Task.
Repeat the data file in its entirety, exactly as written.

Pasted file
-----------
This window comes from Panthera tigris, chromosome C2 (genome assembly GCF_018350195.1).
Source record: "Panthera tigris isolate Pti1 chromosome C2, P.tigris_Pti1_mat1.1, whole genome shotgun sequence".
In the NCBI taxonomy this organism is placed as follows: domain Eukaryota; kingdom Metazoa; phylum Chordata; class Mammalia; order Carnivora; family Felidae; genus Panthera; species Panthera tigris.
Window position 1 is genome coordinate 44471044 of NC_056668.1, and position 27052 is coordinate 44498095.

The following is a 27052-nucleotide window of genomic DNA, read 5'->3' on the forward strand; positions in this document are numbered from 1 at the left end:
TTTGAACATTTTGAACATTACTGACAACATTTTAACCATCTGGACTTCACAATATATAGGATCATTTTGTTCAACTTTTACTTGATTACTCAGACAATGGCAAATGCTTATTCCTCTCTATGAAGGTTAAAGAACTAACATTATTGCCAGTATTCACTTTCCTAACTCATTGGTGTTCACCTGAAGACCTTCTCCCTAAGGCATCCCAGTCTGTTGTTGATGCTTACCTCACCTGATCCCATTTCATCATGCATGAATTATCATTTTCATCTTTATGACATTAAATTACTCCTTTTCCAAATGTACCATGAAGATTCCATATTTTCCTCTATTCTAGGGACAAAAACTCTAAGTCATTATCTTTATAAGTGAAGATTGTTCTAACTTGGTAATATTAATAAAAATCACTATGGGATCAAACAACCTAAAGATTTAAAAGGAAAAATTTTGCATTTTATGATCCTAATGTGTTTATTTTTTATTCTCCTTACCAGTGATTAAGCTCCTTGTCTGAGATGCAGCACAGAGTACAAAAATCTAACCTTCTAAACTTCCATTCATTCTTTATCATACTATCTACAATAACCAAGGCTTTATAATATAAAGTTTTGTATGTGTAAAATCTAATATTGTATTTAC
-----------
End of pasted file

This window comes from Panthera tigris, chromosome C2 (genome assembly GCF_018350195.1).
Source record: "Panthera tigris isolate Pti1 chromosome C2, P.tigris_Pti1_mat1.1, whole genome shotgun sequence".
In the NCBI taxonomy this organism is placed as follows: domain Eukaryota; kingdom Metazoa; phylum Chordata; class Mammalia; order Carnivora; family Felidae; genus Panthera; species Panthera tigris.
Window position 1 is genome coordinate 44471044 of NC_056668.1, and position 27052 is coordinate 44498095.

The following is a 27052-nucleotide window of genomic DNA, read 5'->3' on the forward strand; positions in this document are numbered from 1 at the left end:
TTTGAACATTTTGAACATTACTGACAACATTTTAACCATCTGGACTTCACAATATATAGGATCATTTTGTTCAACTTTTACTTGATTACTCAGACAATGGCAAATGCTTATTCCTCTCTATGAAGGTTAAAGAACTAACATTATTGCCAGTATTCACTTTCCTAACTCATTGGTGTTCACCTGAAGACCTTCTCCCTAAGGCATCCCAGTCTGTTGTTGATGCTTACCTCACCTGATCCCATTTCATCATGCATGAATTATCATTTTCATCTTTATGACATTAAATTACTCCTTTTCCAAATGTACCATGAAGATTCCATATTTTCCTCTATTCTAGGGACAAAAACTCTAAGTCATTATCTTTATAAGTGAAGATTGTTCTAACTTGGTAATATTAATAAAAATCACTATGGGATCAAACAACCTAAAGATTTAAAAGGAAAAATTTTGCATTTTATGATCCTAATGTGTTTATTTTTTATTCTCCTTACCAGTGATTAAGCTCCTTGTCTGAGATGCAGCACAGAGTACAAAAATCTAACCTTCTAAACTTCCATTCATTCTTTATCATACTATCTACAATAACCAAGGCTTTATAATATAAAGTTTTGTATGTGTAAAATCTAATATTGTATTTAC